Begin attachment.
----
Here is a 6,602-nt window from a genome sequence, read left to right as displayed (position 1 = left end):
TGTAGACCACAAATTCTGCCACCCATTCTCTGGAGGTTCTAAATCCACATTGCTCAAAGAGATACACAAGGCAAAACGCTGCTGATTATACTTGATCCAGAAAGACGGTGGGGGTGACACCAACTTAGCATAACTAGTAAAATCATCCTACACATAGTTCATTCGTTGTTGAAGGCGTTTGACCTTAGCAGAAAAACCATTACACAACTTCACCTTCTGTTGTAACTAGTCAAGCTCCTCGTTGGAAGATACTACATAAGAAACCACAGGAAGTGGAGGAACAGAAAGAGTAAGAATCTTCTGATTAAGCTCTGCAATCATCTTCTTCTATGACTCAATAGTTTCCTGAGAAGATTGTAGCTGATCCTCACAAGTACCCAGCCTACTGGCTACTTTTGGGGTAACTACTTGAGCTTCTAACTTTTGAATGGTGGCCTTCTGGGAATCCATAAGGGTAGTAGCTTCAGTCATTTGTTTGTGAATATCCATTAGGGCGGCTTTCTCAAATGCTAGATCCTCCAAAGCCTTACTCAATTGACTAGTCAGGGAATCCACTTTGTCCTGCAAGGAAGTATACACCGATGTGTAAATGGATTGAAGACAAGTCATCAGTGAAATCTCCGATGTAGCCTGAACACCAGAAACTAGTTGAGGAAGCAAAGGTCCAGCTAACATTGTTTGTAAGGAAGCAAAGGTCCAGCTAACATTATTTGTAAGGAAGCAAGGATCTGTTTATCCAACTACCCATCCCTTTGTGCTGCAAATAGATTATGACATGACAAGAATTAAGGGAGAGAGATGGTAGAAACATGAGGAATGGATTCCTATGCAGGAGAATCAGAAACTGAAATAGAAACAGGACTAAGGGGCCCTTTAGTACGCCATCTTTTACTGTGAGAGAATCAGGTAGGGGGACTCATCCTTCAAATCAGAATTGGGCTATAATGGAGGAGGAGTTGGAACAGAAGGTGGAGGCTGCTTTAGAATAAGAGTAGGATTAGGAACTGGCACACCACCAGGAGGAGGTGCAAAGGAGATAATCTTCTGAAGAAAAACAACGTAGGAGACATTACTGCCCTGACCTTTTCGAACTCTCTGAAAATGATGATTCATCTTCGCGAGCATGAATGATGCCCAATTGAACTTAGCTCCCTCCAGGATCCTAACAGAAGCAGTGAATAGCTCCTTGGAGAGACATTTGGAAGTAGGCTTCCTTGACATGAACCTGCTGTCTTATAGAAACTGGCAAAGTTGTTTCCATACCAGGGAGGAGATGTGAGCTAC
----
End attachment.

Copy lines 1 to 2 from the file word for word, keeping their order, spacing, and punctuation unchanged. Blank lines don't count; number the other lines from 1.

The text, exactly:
Here is a 6,602-nt window from a genome sequence, read left to right as displayed (position 1 = left end):
TGTAGACCACAAATTCTGCCACCCATTCTCTGGAGGTTCTAAATCCACATTGCTCAAAGAGATACACAAGGCAAAACGCTGCTGATTATACTTGATCCAGAAAGACGGTGGGGGTGACACCAACTTAGCATAACTAGTAAAATCATCCTACACATAGTTCATTCGTTGTTGAAGGCGTTTGACCTTAGCAGAAAAACCATTACACAACTTCACCTTCTGTTGTAACTAGTCAAGCTCCTCGTTGGAAGATACTACATAAGAAACCACAGGAAGTGGAGGAACAGAAAGAGTAAGAATCTTCTGATTAAGCTCTGCAATCATCTTCTTCTATGACTCAATAGTTTCCTGAGAAGATTGTAGCTGATCCTCACAAGTACCCAGCCTACTGGCTACTTTTGGGGTAACTACTTGAGCTTCTAACTTTTGAATGGTGGCCTTCTGGGAATCCATAAGGGTAGTAGCTTCAGTCATTTGTTTGTGAATATCCATTAGGGCGGCTTTCTCAAATGCTAGATCCTCCAAAGCCTTACTCAATTGACTAGTCAGGGAATCCACTTTGTCCTGCAAGGAAGTATACACCGATGTGTAAATGGATTGAAGACAAGTCATCAGTGAAATCTCCGATGTAGCCTGAACACCAGAAACTAGTTGAGGAAGCAAAGGTCCAGCTAACATTGTTTGTAAGGAAGCAAAGGTCCAGCTAACATTATTTGTAAGGAAGCAAGGATCTGTTTATCCAACTACCCATCCCTTTGTGCTGCAAATAGATTATGACATGACAAGAATTAAGGGAGAGAGATGGTAGAAACATGAGGAATGGATTCCTATGCAGGAGAATCAGAAACTGAAATAGAAACAGGACTAAGGGGCCCTTTAGTACGCCATCTTTTACTGTGAGAGAATCAGGTAGGGGGACTCATCCTTCAAATCAGAATTGGGCTATAATGGAGGAGGAGTTGGAACAGAAGGTGGAGGCTGCTTTAGAATAAGAGTAGGATTAGGAACTGGCACACCACCAGGAGGAGGTGCAAAGGAGATAATCTTCTGAAGAAAAACAACGTAGGAGACATTACTGCCCTGACCTTTTCGAACTCTCTGAAAATGATGATTCATCTTCGCGAGCATGAATGATGCCCAATTGAACTTAGCTCCCTCCAGGATCCTAACAGAAGCAGTGAATAGCTCCTTGGAGAGACATTTGGAAGTAGGCTTCCTTGACATGAACCTGCTGTCTTATAGAAACTGGCAAAGTTGTTTCCATACCAGGGAGGAGATGTGAGCTAC